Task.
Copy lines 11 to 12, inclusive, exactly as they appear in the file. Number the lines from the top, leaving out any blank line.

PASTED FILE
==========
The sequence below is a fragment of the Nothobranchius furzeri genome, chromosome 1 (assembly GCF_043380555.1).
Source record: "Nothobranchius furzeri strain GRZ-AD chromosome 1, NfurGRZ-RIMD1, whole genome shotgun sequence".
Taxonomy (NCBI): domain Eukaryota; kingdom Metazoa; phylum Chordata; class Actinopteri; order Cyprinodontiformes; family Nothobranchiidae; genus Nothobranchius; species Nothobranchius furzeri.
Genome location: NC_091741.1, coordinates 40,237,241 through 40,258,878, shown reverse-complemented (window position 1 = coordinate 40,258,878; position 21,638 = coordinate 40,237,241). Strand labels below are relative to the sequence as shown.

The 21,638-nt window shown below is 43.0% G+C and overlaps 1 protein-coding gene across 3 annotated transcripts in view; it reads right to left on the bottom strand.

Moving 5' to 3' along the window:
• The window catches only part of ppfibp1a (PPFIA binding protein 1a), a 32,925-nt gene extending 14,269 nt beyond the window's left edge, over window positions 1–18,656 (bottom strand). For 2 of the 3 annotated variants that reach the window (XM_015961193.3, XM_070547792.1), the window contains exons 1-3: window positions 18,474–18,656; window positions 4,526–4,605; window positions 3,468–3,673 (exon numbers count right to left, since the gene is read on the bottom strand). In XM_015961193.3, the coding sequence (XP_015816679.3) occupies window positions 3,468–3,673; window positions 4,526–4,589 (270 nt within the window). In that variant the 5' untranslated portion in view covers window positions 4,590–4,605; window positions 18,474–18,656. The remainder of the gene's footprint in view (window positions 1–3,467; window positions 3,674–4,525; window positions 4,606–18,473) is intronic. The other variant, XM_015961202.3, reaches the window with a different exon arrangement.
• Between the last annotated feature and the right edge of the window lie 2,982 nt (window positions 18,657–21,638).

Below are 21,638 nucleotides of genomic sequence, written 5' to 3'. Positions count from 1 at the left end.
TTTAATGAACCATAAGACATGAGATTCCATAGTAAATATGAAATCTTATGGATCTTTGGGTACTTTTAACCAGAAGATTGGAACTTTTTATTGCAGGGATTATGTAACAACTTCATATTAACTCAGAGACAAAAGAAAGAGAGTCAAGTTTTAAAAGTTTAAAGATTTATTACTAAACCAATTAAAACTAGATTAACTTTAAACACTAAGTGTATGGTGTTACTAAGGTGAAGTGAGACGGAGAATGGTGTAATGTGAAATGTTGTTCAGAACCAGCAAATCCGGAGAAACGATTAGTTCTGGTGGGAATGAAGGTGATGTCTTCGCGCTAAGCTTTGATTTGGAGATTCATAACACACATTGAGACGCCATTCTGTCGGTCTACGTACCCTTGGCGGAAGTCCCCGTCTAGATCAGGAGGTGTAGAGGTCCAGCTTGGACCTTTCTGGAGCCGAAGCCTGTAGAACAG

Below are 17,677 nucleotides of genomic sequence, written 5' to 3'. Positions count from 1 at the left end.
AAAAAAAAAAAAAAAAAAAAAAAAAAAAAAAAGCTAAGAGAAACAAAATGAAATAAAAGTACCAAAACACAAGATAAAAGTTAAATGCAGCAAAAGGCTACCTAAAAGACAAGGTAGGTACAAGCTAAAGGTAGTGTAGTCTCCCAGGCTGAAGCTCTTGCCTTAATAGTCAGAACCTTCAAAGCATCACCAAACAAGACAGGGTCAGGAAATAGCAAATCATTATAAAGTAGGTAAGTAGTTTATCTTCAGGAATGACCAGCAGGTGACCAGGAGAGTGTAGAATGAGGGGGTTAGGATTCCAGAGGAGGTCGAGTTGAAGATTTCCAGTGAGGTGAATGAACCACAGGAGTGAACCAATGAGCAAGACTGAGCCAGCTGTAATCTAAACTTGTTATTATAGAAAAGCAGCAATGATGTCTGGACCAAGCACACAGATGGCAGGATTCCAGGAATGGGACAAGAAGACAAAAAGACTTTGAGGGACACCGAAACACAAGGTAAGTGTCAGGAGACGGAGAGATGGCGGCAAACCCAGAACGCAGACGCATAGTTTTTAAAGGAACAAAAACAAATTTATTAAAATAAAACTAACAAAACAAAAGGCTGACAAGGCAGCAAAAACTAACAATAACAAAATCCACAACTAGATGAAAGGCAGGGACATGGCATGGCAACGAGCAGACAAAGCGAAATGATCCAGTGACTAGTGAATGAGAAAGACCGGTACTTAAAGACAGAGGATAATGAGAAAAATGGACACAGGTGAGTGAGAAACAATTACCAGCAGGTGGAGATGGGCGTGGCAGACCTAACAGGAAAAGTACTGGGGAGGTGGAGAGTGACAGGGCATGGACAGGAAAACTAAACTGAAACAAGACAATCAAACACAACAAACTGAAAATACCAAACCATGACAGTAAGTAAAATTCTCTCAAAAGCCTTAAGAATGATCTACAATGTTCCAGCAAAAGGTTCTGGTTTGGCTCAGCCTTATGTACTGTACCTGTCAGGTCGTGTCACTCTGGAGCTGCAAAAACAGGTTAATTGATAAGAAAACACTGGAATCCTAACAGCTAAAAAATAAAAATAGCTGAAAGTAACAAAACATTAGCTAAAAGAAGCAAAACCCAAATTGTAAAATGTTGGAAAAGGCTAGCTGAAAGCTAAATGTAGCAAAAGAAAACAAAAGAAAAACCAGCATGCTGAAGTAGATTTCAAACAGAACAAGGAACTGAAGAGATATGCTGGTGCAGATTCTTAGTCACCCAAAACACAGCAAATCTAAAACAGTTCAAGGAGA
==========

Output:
Below are 17,677 nucleotides of genomic sequence, written 5' to 3'. Positions count from 1 at the left end.
AAAAAAAAAAAAAAAAAAAAAAAAAAAAAAAAGCTAAGAGAAACAAAATGAAATAAAAGTACCAAAACACAAGATAAAAGTTAAATGCAGCAAAAGGCTACCTAAAAGACAAGGTAGGTACAAGCTAAAGGTAGTGTAGTCTCCCAGGCTGAAGCTCTTGCCTTAATAGTCAGAACCTTCAAAGCATCACCAAACAAGACAGGGTCAGGAAATAGCAAATCATTATAAAGTAGGTAAGTAGTTTATCTTCAGGAATGACCAGCAGGTGACCAGGAGAGTGTAGAATGAGGGGGTTAGGATTCCAGAGGAGGTCGAGTTGAAGATTTCCAGTGAGGTGAATGAACCACAGGAGTGAACCAATGAGCAAGACTGAGCCAGCTGTAATCTAAACTTGTTATTATAGAAAAGCAGCAATGATGTCTGGACCAAGCACACAGATGGCAGGATTCCAGGAATGGGACAAGAAGACAAAAAGACTTTGAGGGACACCGAAACACAAGGTAAGTGTCAGGAGACGGAGAGATGGCGGCAAACCCAGAACGCAGACGCATAGTTTTTAAAGGAACAAAAACAAATTTATTAAAATAAAACTAACAAAACAAAAGGCTGACAAGGCAGCAAAAACTAACAATAACAAAATCCACAACTAGATGAAAGGCAGGGACATGGCATGGCAACGAGCAGACAAAGCGAAATGATCCAGTGACTAGTGAATGAGAAAGACCGGTACTTAAAGACAGAGGATAATGAGAAAAATGGACACAGGTGAGTGAGAAACAATTACCAGCAGGTGGAGATGGGCGTGGCAGACCTAACAGGAAAAGTACTGGGGAGGTGGAGAGTGACAGGGCATGGACAGGAAAACTAAACTGAAACAAGACAATCAAACACAACAAACTGAAAATACCAAACCATGACAGTAAGTAAAATTCTCTCAAAAGCCTTAAGAATGATCTACAATGTTCCAGCAAAAGGTTCTGGTTTGGCTCAGCCTTATGTACTGTACCTGTCAGGTCGTGTCACTCTGGAGCTGCAAAAACAGGTTAATTGATAAGAAAACACTGGAATCCTAACAGCTAAAAAATAAAAATAGCTGAAAGTAACAAAACATTAGCTAAAAGAAGCAAAACCCAAATTGTAAAATGTTGGAAAAGGCTAGCTGAAAGCTAAATGTAGCAAAAGAAAACAAAAGAAAAACCAGCATGCTGAAGTAGATTTCAAACAGAACAAGGAACTGAAGAGATATGCTGGTGCAGATTCTTAGTCACCCAAAACACAGCAAATCTAAAACAGTTCAAGGAGA